Practical Technology

for practical people.

Vista Adoption going no-where, IT considering Linux and Mac instead


KACE, a systems management appliance company, announced that their recent survey of IT administrators showed that 60 percent of them have no plans to deploy Vista. That’s almost 10% more turning their backs on Vista then in KACE’s last survey in November 2007 . According to the company press release, “42 percent of them said they would consider deployment of alternative operating systems, such as Mac OS and Linux, in order to avoid a migration to Vista.”

11% of Windows users have already decided to switch rather than ‘upgrade’ to Vista. Of that number, 29% plan to changeover to the Mac, followed by 24% to Red Hat Linux, 21% to Ubuntu Linux, and 15% to SUSE Linux. The remainder plan on switching to another version of Linux.

If you thought the release of Vista SP 1 would make business IT professionals think more kindly about Vista, think again. 92 percent of those surveyed said “the release of Vista Service Pack 1 has not changed their plans for Vista deployment.” Indeed, according to the report, “only 2% of participants responded that SP1 had accelerated their Vista adoption plans and 3% reported that SP1 had actually delayed their plans for Vista adoption.”

“The second version of the Vista Adoption Trends survey clearly demonstrates Microsoft is still fighting an uphill battle with Vista and the release of Vista Service Pack 1 did little to change corporate opinion about the operating system,” said Diane Hagglund of King Research and the survey’s author in a statement. “These same IT departments are evaluating alternative methods to stave off Vista deployment with many moving to the Mac operating system instead. This brings up a whole new set of challenges related to managing heterogeneous environments and compounds the importance of systems management devices that deliver a single interface for diverse operating systems.”

Microsoft, besides just the release of a sub-part operating system in Vista hasn’t done themselves any good with their Windows 7 announcements.. 28% reported that Windows 7 had impacted their plans for Vista deployment. Half of this 28% plan on skipping Vista entirely and waiting for Windows 7 while the rest are delaying their Vista plans until they know more about Windows 7.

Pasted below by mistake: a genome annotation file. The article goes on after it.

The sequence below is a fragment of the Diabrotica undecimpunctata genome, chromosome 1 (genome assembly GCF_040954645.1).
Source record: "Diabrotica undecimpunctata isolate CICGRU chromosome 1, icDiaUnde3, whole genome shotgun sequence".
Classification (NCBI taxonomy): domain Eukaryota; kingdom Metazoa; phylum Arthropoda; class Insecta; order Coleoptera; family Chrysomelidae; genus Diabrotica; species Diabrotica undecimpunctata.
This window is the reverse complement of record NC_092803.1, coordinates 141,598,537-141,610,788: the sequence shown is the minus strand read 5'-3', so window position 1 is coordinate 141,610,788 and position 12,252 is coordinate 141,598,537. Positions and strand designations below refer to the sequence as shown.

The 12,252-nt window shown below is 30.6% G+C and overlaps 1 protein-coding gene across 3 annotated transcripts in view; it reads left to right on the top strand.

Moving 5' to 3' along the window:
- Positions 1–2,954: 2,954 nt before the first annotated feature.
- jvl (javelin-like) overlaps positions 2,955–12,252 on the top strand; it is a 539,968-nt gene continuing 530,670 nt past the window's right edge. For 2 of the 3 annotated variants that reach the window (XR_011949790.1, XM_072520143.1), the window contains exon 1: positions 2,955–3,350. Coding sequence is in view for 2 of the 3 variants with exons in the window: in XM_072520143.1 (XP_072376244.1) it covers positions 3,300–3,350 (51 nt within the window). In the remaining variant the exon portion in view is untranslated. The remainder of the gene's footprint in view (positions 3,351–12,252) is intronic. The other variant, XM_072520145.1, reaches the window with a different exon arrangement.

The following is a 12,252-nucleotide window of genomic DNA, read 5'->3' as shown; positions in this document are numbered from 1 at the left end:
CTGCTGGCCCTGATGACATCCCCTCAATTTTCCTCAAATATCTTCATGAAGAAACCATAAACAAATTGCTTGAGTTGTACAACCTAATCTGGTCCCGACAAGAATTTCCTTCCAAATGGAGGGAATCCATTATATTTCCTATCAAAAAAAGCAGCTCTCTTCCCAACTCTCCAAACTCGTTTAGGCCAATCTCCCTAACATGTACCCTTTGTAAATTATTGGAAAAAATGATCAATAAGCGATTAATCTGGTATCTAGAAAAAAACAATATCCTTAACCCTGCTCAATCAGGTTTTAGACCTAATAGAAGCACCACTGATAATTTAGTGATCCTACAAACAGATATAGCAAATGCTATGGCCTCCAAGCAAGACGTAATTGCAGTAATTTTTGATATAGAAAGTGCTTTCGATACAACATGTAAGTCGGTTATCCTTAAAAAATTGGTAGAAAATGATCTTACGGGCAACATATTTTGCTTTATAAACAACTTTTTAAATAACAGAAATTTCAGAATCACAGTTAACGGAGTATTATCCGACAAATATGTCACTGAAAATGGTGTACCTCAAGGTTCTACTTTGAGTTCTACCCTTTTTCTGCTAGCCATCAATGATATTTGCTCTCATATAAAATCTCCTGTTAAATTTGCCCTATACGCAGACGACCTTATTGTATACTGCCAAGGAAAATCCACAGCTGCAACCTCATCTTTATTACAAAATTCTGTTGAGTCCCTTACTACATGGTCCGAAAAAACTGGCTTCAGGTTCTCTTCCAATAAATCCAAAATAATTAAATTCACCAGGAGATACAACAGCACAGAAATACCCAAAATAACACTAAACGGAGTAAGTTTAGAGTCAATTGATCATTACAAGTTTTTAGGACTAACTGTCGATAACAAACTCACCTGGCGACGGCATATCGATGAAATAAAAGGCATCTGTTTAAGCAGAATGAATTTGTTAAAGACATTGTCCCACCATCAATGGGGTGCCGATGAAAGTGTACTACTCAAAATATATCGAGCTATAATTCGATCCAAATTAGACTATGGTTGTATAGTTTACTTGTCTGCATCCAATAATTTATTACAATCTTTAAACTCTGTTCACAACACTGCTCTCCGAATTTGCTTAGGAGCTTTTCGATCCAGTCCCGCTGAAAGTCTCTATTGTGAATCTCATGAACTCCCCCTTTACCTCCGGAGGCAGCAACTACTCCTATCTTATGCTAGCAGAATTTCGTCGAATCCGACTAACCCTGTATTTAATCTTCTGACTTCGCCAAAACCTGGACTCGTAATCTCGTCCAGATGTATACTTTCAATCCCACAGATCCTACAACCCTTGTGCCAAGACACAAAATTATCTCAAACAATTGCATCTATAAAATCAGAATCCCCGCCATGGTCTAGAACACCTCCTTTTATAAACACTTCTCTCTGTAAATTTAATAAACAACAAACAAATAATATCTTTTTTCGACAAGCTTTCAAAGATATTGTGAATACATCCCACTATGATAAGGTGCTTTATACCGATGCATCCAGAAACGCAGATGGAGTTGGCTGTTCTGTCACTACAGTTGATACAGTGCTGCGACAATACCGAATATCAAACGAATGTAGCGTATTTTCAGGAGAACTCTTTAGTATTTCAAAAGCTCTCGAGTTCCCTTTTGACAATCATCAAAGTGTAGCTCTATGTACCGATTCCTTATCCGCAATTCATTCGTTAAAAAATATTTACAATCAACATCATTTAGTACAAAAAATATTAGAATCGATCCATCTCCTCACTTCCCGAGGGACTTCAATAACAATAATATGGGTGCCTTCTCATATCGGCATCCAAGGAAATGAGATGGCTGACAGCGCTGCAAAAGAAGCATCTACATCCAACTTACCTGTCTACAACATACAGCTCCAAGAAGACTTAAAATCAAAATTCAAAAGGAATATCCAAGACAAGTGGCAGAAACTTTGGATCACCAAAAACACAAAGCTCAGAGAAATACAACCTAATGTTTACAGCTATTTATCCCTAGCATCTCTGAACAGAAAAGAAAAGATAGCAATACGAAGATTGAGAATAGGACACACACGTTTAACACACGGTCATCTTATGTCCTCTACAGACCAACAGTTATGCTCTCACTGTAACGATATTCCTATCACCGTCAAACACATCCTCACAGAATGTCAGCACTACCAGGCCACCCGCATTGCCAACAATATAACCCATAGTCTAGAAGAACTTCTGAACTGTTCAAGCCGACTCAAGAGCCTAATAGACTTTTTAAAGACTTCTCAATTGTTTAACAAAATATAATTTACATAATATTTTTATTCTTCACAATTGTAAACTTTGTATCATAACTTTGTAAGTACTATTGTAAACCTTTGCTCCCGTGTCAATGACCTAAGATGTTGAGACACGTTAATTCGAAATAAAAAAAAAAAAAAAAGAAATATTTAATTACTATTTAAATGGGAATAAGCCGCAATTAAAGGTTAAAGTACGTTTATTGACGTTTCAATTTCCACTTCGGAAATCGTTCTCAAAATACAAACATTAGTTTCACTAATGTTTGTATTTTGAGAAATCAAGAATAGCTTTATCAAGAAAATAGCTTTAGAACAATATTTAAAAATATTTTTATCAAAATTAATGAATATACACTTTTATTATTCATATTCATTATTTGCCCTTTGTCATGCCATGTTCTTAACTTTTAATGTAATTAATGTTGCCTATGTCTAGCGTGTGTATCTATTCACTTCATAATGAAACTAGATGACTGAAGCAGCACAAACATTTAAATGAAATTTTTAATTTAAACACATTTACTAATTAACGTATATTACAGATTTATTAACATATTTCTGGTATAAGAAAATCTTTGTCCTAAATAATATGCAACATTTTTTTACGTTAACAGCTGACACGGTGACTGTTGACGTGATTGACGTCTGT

It’s not that companies are happy about this choice. Faced with running networks with multiple desktop operating systems, 65 percent said it is challenging to obtain the expertise needed to manage multiple operating systems, up from 49 percent in the November 2007 survey and 41 percent of the respondents reported it is challenging to secure multiple operating systems, up from 25 percent in November 2007.

In other words, they know that by avoiding Vista and replacing it with Linux and Mac OS they’re adding more complexity to their network management work. On the other hand, even with Vista SP1, 83 percent are concerned about Vista’s compatibility with business software. The feeling in those considering switching operating systems seems to be it’s better to use Mac and Linux software, where at least they can be sure that applications will work with the operating system rather than with Vista, which they clearly don’t trust to run business applications.

In a statement, Rob Meinhardt, co-founder and CEO of KACE said “This King Research study suggests that businesses continue to hold off on broad-based Windows adoption due to compatibility, performance, and training concerns. This delay in Vista adoption is leaving the window open longer for Mac and Linux to sneak onto the corporate desktop.”

The full report, titled “Windows Vista Adoption Trends: A Survey of Technology Professionals,” is available online after a short survey. King surveyed IT professionals from small, mid-sized, and large IT organizations in June 2008. The 1,162 participants “represent a wide range of IT functions including hands-on professionals, team managers, and business owners with many participants indicating they had multiple roles within their organizations.” This indicates that the many of them were from SMBs (small-to-medium sized businesses).